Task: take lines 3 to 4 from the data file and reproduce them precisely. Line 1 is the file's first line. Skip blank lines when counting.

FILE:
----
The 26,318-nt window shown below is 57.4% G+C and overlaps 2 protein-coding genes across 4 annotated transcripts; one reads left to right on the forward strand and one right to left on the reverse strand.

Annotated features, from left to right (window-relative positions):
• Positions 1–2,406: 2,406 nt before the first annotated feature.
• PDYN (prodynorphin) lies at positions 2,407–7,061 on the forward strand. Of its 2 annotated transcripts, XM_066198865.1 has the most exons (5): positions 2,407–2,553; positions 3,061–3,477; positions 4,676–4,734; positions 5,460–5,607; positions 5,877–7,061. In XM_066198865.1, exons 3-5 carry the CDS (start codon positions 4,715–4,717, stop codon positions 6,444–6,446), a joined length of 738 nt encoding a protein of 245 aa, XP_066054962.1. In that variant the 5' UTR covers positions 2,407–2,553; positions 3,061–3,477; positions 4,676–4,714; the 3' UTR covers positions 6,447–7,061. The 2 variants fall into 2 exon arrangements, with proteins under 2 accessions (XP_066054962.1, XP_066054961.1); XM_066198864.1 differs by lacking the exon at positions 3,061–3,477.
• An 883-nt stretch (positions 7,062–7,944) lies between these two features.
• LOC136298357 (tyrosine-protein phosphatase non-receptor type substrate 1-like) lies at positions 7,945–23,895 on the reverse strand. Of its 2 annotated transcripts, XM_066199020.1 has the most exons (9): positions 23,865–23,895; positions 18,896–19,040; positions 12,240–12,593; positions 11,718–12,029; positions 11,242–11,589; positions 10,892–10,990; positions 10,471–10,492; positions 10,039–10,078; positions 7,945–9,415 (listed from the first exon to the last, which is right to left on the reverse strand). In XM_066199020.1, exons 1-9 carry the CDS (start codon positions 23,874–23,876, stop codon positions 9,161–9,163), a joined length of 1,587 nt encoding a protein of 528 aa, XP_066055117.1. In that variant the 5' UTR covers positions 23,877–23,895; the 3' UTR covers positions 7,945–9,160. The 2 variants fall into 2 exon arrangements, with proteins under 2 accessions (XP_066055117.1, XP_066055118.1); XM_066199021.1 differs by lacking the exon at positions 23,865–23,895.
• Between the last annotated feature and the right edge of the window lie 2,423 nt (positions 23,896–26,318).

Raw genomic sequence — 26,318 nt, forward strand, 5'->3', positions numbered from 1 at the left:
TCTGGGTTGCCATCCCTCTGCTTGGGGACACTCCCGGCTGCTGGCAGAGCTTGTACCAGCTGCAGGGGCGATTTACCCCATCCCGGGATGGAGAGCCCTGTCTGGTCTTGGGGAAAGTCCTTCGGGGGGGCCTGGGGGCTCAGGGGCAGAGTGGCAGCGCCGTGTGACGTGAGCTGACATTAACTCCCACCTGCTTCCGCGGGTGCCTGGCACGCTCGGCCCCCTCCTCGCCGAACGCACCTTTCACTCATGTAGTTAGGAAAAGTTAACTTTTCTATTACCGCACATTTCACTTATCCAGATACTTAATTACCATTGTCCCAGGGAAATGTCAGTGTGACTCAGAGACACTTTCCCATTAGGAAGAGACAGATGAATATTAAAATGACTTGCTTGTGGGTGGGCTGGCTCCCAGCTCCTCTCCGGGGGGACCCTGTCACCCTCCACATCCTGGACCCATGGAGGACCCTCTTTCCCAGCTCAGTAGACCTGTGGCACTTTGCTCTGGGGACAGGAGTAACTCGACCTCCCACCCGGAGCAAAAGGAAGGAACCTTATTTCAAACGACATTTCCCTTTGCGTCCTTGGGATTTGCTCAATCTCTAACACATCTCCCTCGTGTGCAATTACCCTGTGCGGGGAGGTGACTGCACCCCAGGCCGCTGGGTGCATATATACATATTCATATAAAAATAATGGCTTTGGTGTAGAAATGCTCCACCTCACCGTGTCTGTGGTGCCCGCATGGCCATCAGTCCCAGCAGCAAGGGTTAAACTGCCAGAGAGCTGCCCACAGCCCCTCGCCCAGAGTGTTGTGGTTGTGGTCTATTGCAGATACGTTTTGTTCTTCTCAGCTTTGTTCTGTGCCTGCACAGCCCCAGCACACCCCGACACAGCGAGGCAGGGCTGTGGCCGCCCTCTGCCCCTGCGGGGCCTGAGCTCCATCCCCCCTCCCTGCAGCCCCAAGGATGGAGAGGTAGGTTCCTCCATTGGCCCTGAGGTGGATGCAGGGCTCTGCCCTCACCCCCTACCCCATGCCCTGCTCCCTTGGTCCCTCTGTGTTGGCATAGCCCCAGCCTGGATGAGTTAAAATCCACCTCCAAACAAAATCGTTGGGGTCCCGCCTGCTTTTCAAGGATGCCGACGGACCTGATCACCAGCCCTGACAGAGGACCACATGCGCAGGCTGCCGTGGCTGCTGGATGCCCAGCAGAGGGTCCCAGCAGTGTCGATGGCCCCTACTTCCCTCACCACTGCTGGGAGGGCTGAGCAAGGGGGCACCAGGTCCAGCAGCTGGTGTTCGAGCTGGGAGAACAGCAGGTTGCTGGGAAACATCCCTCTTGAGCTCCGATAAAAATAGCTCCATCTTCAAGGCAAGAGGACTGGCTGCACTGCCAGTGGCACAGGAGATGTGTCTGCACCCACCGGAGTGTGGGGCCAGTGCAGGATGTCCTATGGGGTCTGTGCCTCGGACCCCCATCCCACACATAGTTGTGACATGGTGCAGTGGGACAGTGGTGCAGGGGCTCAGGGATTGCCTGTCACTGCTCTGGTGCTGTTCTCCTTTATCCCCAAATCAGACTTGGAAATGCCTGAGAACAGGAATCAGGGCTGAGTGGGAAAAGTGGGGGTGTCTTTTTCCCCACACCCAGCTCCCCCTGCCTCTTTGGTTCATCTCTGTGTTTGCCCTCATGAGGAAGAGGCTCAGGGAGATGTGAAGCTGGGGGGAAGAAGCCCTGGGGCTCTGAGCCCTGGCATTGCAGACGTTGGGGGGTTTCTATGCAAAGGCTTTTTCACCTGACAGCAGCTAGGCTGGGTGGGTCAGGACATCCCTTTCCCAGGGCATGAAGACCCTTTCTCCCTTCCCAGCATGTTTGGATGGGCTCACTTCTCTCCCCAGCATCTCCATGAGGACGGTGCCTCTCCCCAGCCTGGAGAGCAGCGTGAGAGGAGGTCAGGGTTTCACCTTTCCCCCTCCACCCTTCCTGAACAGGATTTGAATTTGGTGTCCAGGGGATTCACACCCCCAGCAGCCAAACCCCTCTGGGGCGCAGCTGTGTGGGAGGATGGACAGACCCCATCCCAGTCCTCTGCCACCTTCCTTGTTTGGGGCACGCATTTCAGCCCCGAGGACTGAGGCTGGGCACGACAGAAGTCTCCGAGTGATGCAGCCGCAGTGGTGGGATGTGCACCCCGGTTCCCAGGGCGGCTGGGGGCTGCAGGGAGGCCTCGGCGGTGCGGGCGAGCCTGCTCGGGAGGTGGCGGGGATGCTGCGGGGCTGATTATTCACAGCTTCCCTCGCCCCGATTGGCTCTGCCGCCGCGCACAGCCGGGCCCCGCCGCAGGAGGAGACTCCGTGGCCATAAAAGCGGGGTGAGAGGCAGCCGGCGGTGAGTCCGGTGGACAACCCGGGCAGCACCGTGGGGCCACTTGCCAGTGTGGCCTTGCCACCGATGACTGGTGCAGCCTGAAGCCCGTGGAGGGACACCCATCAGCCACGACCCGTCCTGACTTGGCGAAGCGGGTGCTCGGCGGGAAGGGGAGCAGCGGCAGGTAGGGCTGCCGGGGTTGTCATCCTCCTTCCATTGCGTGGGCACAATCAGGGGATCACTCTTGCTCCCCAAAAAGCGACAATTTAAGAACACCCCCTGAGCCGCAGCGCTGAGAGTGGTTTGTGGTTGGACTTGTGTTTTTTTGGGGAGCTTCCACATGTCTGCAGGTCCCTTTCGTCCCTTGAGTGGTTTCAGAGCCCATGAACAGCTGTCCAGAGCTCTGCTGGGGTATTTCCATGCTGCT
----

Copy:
• Positions 1–2,406: 2,406 nt before the first annotated feature.
• PDYN (prodynorphin) lies at positions 2,407–7,061 on the forward strand. Of its 2 annotated transcripts, XM_066198865.1 has the most exons (5): positions 2,407–2,553; positions 3,061–3,477; positions 4,676–4,734; positions 5,460–5,607; positions 5,877–7,061. In XM_066198865.1, exons 3-5 carry the CDS (start codon positions 4,715–4,717, stop codon positions 6,444–6,446), a joined length of 738 nt encoding a protein of 245 aa, XP_066054962.1. In that variant the 5' UTR covers positions 2,407–2,553; positions 3,061–3,477; positions 4,676–4,714; the 3' UTR covers positions 6,447–7,061. The 2 variants fall into 2 exon arrangements, with proteins under 2 accessions (XP_066054962.1, XP_066054961.1); XM_066198864.1 differs by lacking the exon at positions 3,061–3,477.